Complex carbon-based molecules, including many that are important for life on Earth, could have formed in the early solar system. That's according to a paper by Fred Ciesla and Scott Sandford in this week's issue of the journal Science, based on their computational simulations.
The origin of these prebiotic molecules has been a long-standing puzzle. In order for simple stable molecules such as carbon dioxide and methanol to rearrange themselves into more complex configurations, two conditions are thought to be needed.
In order to break the simple configurations apart, ultraviolet light is needed, and in order for the fragments to then be rearranged into different configurations, a heat source is needed. Until recently it was thought that all of the organic material on Earth had originated in situ, helped by lightning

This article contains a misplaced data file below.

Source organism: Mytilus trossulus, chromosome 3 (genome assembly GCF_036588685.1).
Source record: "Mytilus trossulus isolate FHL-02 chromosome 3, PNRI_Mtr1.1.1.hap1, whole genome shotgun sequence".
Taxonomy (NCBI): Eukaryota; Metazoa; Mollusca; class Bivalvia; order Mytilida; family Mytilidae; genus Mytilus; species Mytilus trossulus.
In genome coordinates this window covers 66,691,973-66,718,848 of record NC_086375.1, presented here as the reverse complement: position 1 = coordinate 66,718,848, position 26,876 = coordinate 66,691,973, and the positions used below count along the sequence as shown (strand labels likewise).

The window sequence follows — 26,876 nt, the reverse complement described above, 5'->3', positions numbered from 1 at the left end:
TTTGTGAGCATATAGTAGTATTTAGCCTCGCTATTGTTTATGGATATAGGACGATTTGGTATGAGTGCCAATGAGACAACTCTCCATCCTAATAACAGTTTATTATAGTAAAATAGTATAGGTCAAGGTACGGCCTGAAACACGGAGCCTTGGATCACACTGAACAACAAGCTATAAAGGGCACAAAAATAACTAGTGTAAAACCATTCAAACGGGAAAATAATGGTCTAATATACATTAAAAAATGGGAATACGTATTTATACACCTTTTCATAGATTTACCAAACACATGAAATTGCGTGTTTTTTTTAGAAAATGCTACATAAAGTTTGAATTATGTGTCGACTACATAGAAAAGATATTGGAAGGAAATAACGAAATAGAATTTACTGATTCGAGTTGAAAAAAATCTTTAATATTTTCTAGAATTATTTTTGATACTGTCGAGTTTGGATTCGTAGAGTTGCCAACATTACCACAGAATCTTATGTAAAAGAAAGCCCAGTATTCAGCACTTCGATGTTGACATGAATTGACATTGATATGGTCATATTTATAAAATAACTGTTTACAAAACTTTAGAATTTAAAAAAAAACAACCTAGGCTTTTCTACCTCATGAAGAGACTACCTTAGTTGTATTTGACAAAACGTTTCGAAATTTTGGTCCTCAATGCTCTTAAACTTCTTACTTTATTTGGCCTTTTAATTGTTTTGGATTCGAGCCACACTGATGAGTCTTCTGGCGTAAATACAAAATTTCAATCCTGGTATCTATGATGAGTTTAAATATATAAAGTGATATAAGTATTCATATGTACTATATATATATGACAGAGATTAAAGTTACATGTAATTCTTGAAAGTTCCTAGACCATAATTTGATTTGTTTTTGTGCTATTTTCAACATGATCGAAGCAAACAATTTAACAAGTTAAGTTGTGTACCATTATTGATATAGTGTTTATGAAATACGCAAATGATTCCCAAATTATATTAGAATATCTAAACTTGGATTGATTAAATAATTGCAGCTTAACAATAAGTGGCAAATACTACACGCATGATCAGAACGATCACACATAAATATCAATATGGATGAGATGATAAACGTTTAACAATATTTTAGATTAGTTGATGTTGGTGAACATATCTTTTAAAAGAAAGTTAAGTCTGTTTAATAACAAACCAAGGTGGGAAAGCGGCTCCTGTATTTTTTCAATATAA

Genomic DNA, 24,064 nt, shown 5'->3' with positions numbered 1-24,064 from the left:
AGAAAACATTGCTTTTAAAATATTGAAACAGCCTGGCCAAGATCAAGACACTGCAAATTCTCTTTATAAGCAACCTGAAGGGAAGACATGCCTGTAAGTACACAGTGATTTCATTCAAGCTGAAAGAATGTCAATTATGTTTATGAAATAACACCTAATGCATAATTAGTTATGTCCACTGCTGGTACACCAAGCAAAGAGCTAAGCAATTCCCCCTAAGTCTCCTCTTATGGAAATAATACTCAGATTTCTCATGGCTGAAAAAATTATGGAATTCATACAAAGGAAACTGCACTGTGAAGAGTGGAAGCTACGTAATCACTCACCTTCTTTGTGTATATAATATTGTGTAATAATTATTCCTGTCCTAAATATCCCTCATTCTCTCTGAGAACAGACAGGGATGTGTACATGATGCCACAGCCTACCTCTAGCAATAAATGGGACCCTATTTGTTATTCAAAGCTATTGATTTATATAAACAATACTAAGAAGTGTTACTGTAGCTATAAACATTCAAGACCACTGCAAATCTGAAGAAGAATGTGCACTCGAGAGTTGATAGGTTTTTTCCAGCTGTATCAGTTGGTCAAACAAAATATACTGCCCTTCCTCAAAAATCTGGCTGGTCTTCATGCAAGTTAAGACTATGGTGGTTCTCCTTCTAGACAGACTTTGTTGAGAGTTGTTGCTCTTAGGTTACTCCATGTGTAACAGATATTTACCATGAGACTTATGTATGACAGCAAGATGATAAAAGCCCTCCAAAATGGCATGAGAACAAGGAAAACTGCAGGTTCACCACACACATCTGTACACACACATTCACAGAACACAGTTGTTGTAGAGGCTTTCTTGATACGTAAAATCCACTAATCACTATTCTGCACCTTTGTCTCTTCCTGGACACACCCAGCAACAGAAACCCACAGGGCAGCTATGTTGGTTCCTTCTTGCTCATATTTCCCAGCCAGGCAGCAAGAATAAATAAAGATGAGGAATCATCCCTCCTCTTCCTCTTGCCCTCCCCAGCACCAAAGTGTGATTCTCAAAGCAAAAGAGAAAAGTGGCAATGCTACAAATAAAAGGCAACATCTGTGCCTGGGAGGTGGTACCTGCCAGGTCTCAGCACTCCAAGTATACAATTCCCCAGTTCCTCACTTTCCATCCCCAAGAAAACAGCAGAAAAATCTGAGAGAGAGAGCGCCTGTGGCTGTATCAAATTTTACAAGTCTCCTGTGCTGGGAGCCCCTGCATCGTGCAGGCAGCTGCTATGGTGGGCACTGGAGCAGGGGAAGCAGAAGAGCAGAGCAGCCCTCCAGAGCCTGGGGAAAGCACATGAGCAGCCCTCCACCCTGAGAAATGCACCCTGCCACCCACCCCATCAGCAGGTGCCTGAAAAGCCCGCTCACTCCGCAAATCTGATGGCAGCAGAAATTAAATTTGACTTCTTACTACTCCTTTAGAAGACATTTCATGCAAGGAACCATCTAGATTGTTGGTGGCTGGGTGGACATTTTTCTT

But writing in Science this week, Ciesla & Sandford report on computational simulations of the migration of material within such disks, taking into account effects such as the evolution of the disk and the turbulence within it.
They conclude that there would have been very significant mixing of material as the solar system was forming, and that much of the material would at some point, by random chance, have found itself elevated slightly out of the top or the bottom of the disk. Here, it would have had a clear line-of-sight to the Sun.
By comparing their simulations with laboratory experiments to determine the amount of ultraviolet irradiation needed to produce chemical changes, Ciesla & Sandford conclude that this would have been ample time to account for all of prebiotic molecules found in the solar system today.